Understanding the Binder – Part 1
This is an introductory post on the internals of CLR Binder.
What does the Binder do?
CLR’s Binder is a piece of code that, when given an assembly name, determines where the assembly is and binds to it.
So how does the Binder locate assemblies?
Let’s assume that you are loading an assembly (let’s call it Foo.dll for the sake of simplicity and sheer lack of imagination) as follows:
Assembly.Load(“Foo, Version=126.96.36.199, Culture=neutral, PublicKeyToken=b77a5c561934e089”);
(As a side note, please make sure that you always specify the fully specified reference of the assembly that you are trying to load. Avoid partial binds at all costs – unless you really know what you’re doing, partial binds are a recipe for disaster. We’ll cover this in more detail in a future post.)
The Binder goes through these steps to determine the desired assembly and it’s location:
1) Applying policy
By ‘policy’, we are referring to different ways in a user can configure assembly binding – to put it simply, think of this as the ability to substitute an assembly name with another.
Now, why would you want to do this?
By providing an option to specify configure assembly binding, developers and administrators can control which versions of assemblies an application will load and use, and provides more flexibility over the way in which managed applications run on specific machines.
Typically, there are three ways in which assembly binding behavior can be configured – you can specify an app.config file, a publisher policy or a machine configuration file (this is not the complete list of the ways in which policy can be specified, but for the sake of simplicity, we leave it at this for now).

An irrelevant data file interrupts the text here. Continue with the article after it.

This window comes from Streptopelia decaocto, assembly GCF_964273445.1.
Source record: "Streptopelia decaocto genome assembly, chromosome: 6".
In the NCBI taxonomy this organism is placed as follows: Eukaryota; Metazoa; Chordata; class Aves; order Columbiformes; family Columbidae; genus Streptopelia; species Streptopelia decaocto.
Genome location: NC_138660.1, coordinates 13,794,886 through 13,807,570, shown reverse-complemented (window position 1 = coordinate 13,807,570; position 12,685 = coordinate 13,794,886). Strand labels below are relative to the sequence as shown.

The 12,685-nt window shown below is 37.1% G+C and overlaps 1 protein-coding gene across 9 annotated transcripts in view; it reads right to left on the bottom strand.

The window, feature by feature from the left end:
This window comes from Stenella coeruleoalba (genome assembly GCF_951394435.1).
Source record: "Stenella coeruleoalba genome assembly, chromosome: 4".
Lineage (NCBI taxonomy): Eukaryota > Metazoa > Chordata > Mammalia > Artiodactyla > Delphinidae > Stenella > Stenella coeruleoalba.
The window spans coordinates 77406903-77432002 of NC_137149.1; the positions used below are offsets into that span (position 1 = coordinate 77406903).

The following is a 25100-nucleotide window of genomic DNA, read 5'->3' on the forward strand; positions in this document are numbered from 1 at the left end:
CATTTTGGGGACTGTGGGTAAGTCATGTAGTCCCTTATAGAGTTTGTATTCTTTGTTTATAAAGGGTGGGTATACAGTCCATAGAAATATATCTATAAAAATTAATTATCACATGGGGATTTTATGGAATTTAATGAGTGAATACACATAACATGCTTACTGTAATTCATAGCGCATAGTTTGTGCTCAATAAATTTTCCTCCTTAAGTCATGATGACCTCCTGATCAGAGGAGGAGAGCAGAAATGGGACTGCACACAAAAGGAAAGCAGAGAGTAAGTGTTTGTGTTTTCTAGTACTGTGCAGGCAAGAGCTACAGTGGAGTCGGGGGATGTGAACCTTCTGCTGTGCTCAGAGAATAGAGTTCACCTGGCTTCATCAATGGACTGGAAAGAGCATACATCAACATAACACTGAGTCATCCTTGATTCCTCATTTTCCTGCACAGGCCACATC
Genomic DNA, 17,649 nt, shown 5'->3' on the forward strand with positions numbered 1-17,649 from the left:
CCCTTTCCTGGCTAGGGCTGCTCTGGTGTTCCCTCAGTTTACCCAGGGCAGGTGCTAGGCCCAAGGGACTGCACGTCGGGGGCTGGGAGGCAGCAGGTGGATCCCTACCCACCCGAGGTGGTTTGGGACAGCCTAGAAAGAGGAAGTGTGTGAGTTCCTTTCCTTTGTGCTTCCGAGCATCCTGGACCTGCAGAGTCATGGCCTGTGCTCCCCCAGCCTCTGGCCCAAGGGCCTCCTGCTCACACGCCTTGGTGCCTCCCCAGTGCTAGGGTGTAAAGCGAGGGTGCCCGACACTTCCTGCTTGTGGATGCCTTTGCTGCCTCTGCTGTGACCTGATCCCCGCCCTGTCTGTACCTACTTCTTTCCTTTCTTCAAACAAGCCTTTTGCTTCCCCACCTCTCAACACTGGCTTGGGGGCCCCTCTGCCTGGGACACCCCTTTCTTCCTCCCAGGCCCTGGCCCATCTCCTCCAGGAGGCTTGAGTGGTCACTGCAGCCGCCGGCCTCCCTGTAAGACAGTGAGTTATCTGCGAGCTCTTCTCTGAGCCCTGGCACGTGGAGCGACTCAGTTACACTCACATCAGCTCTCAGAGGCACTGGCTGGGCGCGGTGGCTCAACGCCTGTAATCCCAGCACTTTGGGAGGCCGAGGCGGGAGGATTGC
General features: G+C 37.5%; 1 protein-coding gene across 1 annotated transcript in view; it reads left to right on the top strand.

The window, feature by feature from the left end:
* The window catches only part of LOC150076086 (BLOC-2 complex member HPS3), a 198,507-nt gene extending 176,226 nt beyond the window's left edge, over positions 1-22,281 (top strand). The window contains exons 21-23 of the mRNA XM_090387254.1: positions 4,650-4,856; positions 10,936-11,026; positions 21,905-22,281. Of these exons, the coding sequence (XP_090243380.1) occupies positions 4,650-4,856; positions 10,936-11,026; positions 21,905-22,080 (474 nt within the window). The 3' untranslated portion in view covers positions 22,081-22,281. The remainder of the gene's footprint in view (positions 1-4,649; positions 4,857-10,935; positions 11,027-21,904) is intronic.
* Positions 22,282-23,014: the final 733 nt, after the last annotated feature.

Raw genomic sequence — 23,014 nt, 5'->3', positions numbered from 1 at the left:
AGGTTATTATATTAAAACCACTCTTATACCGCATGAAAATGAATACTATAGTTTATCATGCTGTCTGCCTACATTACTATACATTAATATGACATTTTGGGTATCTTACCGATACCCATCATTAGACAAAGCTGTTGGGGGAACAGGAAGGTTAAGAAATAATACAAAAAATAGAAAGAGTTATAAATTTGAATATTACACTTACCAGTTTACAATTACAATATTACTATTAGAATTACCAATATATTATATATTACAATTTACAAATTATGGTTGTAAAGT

The Binder looks at these config files and evaluates the ‘right assembly’ to go pick up.
2) Has the assembly been loaded before?
If the assembly has been loaded before, the runtime uses the assembly already loaded in the same context (notice how the word ‘context’ sneaked in there – we’ll talk about contexts in detail in a future post). Similarly, if loading the same assembly previously failed, subsequent loads are failed without re-trying to load the assembly.
3) Is it in the GAC?
For strong named assemblies, the Binder then looks into the contents of the Global Assembly Cache or the GAC (which is typically used to store assemblies that are shared by more than one application) and if found, picks this up.
4) Where else could it be?
If the Binder finds no match in the previous steps, it checks if the user has already specified locations to pick up the assembly from. This could be in the form of <codeBase> element in your config file, or using the AssemblyName object,(or using LoadFrom or FoadFile). The Binder gets the path and checks for the assembly at this location.
The Binder then resorts to what is called ‘probing’ – this is the process where the Binder starts looking at a specific set of locations for the assembly, the first location being the ‘appbase’.
‘Appbase’ is short for ‘application base’ or which is the root directory where the application to be executed resides in. The Binder examines this directory and it’s subdirectories to find a match for the assembly required to be located.
This post does over-simplify the binding process greatly, but covers the basic aspects of assembly binding in the process. We will talk about each section in detail (and also cover common gotchas) in future posts in this series.